Goldman says former Malaysia government lied, after charges over 1MDB filed

Goldman Sachs has faced mounting questions about its role as the bank helped 1MDB raise US$6.5 billion through a series of bond issues.
Goldman Sachs has faced mounting questions about its role as the bank helped 1MDB raise US$6.5 billion through a series of bond issues.PHOTO: REUTERS

KUALA LUMPUR (AFP) - Goldman Sachs on Tuesday (Dec 18) accused the former Malaysian government and state fund 1MDB of lying to the bank, after Kuala Lumpur charged the Wall Street titan over a massive financial scandal.

Malaysia's attorney-general Monday filed criminal charges against the US bank and two of its former employees over the alleged looting of 1Malaysia Development Berhad (1MDB).

Billions of dollars were allegedly stolen from the fund and used to buy everything from yachts to artwork, in an audacious fraud that involved former Malaysian leader Najib Razak and contributed to his government's shock defeat at May elections.

Goldman has faced mounting questions about its role as the bank helped 1MDB raise US$6.5 billion through a series of bond issues.

Monday's charges allege the bank's subsidiaries and the two former bankers, working with a shadowy Malaysian financier, misappropriated US$2.7 billion, bribed officials and gave false statements as they helped 1MDB to raise the cash.

But Goldman said in a statement that "certain members of the former Malaysian government and 1MDB lied to Goldman Sachs, outside counsel and others about the use of proceeds from these transactions".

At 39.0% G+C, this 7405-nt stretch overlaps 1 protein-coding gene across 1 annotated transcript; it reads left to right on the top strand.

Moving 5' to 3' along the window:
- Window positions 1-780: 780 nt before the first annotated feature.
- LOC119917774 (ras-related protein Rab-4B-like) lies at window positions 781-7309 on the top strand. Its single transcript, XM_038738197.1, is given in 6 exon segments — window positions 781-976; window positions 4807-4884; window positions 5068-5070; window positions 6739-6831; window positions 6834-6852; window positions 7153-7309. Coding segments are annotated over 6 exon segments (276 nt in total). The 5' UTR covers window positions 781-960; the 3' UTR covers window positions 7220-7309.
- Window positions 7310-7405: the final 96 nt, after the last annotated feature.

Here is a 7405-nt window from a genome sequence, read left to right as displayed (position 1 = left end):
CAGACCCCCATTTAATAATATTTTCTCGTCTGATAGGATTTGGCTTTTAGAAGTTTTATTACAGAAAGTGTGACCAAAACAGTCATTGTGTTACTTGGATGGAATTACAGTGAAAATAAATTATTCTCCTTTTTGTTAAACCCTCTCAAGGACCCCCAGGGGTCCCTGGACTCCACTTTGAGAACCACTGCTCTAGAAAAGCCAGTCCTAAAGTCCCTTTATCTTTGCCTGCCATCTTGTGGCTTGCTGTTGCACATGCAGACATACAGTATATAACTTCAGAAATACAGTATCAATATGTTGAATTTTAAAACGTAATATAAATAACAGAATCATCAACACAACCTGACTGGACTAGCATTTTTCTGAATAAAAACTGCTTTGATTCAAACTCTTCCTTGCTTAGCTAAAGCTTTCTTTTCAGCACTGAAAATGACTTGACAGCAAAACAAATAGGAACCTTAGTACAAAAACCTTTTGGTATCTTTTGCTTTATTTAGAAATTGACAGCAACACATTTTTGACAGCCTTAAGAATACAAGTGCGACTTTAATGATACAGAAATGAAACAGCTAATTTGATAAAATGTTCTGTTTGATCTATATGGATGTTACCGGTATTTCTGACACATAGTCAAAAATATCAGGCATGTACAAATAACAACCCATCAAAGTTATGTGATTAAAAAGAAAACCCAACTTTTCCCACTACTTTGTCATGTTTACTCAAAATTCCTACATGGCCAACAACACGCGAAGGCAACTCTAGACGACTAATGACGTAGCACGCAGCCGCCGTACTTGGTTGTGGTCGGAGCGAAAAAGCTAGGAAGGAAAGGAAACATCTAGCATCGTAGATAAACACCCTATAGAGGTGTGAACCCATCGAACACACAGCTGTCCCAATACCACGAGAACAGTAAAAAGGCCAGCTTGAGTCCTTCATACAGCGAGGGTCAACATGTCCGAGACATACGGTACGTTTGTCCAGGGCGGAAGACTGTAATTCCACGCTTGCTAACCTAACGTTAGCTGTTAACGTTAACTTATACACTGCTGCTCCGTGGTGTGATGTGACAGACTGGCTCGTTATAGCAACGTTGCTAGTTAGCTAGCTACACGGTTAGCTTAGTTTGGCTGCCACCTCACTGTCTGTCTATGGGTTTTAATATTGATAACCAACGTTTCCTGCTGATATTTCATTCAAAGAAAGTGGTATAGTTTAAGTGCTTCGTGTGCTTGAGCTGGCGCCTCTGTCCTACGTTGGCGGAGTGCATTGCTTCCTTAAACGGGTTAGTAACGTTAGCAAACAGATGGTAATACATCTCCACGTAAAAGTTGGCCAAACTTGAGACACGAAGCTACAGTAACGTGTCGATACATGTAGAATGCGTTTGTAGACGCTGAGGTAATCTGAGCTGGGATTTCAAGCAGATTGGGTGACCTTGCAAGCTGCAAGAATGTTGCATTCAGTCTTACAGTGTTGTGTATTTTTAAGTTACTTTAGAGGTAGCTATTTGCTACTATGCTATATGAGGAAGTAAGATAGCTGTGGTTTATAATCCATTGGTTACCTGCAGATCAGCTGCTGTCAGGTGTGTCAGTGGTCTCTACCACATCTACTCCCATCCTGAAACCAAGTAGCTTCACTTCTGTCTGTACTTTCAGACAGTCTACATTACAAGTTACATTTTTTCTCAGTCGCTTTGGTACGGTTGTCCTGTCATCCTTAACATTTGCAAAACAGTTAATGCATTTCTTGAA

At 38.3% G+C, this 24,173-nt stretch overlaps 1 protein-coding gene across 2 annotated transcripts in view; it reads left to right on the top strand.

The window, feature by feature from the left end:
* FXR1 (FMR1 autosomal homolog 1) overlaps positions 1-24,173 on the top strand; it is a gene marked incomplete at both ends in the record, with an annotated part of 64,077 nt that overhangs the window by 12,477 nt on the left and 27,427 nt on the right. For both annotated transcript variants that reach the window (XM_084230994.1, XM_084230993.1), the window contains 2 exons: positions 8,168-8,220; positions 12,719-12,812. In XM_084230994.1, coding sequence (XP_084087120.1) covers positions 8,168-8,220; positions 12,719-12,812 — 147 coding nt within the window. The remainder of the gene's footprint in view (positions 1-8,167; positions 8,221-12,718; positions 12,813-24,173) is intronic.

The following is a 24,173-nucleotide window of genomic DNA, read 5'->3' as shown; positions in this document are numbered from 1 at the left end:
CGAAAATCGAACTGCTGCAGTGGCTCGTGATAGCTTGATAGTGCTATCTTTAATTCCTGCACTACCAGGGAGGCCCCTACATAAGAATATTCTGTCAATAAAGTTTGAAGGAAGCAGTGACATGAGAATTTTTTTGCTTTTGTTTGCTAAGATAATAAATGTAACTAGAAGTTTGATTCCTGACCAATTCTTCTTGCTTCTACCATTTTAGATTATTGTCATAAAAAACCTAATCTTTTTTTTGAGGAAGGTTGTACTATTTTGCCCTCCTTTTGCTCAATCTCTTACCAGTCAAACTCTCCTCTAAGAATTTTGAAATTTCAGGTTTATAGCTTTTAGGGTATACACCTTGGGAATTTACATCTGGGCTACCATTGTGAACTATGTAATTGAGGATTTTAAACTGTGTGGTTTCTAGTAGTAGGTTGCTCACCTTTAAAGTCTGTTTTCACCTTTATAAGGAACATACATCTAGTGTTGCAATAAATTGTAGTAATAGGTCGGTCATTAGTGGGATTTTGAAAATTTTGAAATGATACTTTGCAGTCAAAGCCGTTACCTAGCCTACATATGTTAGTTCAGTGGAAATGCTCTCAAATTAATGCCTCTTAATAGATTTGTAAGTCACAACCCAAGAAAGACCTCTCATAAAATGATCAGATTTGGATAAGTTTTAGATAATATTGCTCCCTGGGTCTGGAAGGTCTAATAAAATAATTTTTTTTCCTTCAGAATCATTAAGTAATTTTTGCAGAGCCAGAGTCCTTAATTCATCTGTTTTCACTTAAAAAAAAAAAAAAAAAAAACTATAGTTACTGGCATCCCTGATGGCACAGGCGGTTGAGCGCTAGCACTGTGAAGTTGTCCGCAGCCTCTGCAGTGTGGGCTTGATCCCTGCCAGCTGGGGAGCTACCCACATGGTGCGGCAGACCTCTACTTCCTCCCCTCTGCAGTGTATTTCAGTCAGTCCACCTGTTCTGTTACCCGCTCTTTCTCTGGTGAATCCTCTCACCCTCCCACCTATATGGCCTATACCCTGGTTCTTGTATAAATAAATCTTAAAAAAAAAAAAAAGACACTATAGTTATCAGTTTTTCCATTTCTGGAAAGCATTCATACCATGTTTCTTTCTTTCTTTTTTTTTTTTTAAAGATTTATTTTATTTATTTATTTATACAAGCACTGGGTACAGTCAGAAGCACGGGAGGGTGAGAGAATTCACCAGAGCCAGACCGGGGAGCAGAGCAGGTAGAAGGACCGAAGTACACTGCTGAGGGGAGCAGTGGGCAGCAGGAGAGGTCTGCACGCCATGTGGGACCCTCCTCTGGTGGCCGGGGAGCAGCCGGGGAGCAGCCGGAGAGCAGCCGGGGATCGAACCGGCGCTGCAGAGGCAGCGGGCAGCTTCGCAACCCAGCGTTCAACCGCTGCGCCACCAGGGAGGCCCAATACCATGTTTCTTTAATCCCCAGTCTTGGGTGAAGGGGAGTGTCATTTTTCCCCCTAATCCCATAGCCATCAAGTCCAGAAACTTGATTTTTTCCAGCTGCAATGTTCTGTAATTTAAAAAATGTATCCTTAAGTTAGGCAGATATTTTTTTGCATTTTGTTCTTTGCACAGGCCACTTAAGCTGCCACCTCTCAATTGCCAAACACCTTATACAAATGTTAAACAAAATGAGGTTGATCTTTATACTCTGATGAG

"1MDB, whose CEO and board reported directly to the prime minister at the time, also provided written assurances to Goldman Sachs for each transaction that no intermediaries were involved," it said.

 
 
 

The Malaysian financier named in the charges, Low Taek Jho, allegedly masterminded the fraud and had huge influence over 1MDB but held no official positions at the fund.

He has been hit with several rounds of charges but maintains his innocence.

The former Goldman bankers named in the charges are Tim Leissner, who worked as South-east Asia chairman and managing director at Goldman, and Ng Chong Hwa, a managing director at the bank.

The bank added that it was "not afforded an opportunity to be heard prior to the filing of these charges against certain Goldman Sachs entities, which we intend to vigorously contest".

Malaysian authorities are seeking fines above the US$2.7 billion allegedly misappropriated from the bond issues as well as the US$600 million Goldman earned in fees, and long jail terms for those accused.

As well as Leissner, Ng and Low, Malaysian authorities charged former 1MDB employee Jasmine Loo Ai Swan.

The bank's shares fell 2.7 per cent on Monday after the charges were announced.